2021-08-26 06:41

Awhile back, I finished reading a book that left me wrecked for any book that might follow it. It doesn’t matter what the book was; I want to talk about this liminal moment. I have a term for it: book freefall — I’m out of the just-finished book’s universe, and I don’t know what to do with myself. I want more, I can’t have it, and I don’t know where to go next.

Often I’ll know, even before finishing it, that the current book will leave me bereft. I will do what I know many people do: slow down to delay that last page, to keep that pinch of final pages from thinning too quickly. And every so often, I’ll find myself in a book freefall so precipitous, so massive, that there seems to be absolutely no book that could possibly follow the one I just finished. In those cases, I know I can’t really do anything other than give myself over to a binge rewatch of some old favorite TV show; let a few days or weeks go by; allow the next book (or books) to quietly, slowly, choose me.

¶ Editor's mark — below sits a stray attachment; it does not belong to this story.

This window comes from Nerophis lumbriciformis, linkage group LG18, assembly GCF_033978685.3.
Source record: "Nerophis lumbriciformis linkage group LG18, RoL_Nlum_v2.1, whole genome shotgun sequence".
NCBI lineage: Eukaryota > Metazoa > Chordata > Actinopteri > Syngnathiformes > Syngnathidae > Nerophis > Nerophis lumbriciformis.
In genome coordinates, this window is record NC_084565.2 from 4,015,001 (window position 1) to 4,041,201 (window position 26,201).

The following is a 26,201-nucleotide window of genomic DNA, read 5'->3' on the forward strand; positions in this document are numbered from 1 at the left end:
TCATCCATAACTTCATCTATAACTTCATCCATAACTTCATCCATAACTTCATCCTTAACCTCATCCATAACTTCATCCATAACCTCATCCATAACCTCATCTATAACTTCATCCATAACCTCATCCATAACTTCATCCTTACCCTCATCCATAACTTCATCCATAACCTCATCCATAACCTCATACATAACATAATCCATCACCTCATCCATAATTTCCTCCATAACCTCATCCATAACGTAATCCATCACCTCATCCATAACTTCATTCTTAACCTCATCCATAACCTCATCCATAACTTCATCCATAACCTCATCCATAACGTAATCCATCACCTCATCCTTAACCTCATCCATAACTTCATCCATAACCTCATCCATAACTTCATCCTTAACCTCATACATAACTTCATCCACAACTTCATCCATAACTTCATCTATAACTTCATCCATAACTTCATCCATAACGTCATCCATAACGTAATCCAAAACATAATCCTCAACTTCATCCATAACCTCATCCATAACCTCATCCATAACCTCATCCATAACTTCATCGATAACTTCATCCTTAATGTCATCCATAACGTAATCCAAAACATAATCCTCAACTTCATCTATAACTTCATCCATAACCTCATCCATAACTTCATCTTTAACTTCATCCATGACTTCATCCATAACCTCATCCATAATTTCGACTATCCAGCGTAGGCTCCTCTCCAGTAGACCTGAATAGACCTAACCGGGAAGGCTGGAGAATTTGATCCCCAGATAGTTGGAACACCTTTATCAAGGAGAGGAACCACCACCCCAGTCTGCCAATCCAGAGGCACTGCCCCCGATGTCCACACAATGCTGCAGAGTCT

Now, this particular book freefall was unusual because of how utterly unexpected it was. Although I found the just-finished book extremely engaging, entertaining, and demanding, I did not at any point suspect it would leave me reeling as it did. I have no idea why. Its impact truly caught me by surprise.


readings


Previous post
Bachelard The Poetics of Space: If we were to give the imagination its due in the philosophical systems of the universe, we should find, at their